Evidence-Based Reviews

Counseling trauma victims: 4 brief therapies meet the test

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Focused cognitive-behavioral interventions can provide lasting benefits.


 

References

Therapists once believed trauma survivors required years of treatment, yet we now know that relatively brief cognitive-behavioral interventions can yield long-term gains in psychosocial and psychological function.1 Many psychiatric patients meet diagnostic criteria for posttraumatic stress disorder (PTSD), including:

  • 33% of women experiencing sexual assault2
  • 30% of male war veterans3
  • 30% of the 5 million U.S. children exposed to trauma each year4(Box).5

We offer recommendations on how to prepare traumatized adults and children for cognitive-behavioral therapy (CBT) and discuss four tested models—prolonged exposure (PE), cognitive processing therapy (CPT), eye movement desensitization and reprocessing (EMDR), and stress inoculation training (SIT)—that psychiatrists may find effective when treating PTSD.

Box

Adapting CBT trauma interventions for children and adolescents

Exposure therapy with children is usually more gradual than with adults, and the child is first taught relaxation techniques to use while recalling traumatic experiences. Although re-exposing children to traumatic events may seem harsh, exposure-based cognitive-behavioral therapy (CBT) appears to be most effective when trauma memories or reminders are most distressing to the child.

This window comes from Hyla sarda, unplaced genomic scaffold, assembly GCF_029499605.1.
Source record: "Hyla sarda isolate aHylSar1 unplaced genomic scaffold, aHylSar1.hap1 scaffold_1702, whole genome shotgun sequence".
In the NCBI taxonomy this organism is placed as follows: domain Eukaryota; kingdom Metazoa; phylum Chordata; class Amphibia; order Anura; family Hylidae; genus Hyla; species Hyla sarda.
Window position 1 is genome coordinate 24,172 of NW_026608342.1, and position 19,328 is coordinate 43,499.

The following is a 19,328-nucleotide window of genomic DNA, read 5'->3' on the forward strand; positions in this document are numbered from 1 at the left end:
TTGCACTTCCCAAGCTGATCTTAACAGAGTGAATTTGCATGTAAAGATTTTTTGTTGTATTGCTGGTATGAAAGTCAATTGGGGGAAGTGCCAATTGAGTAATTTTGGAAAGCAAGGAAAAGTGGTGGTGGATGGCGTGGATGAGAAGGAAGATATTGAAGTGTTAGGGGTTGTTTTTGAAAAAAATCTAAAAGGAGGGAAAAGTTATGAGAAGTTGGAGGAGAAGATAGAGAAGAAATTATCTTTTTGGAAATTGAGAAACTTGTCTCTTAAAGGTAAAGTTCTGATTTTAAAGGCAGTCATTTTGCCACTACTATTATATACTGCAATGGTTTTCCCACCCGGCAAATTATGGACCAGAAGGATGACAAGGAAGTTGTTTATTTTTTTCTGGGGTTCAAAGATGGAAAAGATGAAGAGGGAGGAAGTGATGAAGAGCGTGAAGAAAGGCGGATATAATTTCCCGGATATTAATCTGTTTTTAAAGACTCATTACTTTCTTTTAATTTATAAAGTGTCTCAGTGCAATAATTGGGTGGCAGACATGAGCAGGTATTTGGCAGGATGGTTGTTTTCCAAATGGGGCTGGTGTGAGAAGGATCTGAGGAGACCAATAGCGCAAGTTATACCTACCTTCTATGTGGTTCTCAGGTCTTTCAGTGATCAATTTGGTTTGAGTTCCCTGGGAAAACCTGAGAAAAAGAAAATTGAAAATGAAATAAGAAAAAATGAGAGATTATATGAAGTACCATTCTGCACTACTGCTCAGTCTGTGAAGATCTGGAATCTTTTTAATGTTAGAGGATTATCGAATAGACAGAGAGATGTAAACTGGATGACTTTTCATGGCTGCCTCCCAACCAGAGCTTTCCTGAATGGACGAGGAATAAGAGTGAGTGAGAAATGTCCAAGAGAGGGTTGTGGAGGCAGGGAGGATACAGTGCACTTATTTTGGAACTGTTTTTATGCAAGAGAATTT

As with adults, CBT with children typically includes:

  • exposure
  • identifying and challenging unhealthy or distorted trauma-related thoughts
  • teaching anxiety management techniques such as relaxation or assertiveness training.

In initial studies, CBT has been found safe and effective for treating posttraumatic stress disorder (PTSD) in children and adolescents.17 Through therapy, they can learn not to be afraid of their memories and can develop healthier, more-appropriate thoughts about the trauma. Children with uncomplicated PTSD—without severe, long-term physical injury—typically receive 12 to 20 CBT sessions. More sessions are needed for complex cases, such as when the trauma perpetrator was an integral family member.

Comorbid conditions—such as conduct disorder, attention-deficit/hyperactivity disorder, or depression—may need to be treated before PTSD or concurrently, using medication or other interventions.

Preparing trauma patients for CBT

Before starting CBT, evaluate patients thoroughly to determine if they meet DSM-IV-TR full or subthreshold criteria (

Not all patients are ready to confront their traumas when they arrive for psychiatric evaluation. For example:

  • For a domestic violence victim, the therapist’s priority is to help begin safety planning and to address trauma after the patient is out of danger.
  • Patients with poor coping skills and little social support often find it difficult to begin trauma treatment. For them, focus on building skills to offset the distress that accompanies trauma therapy.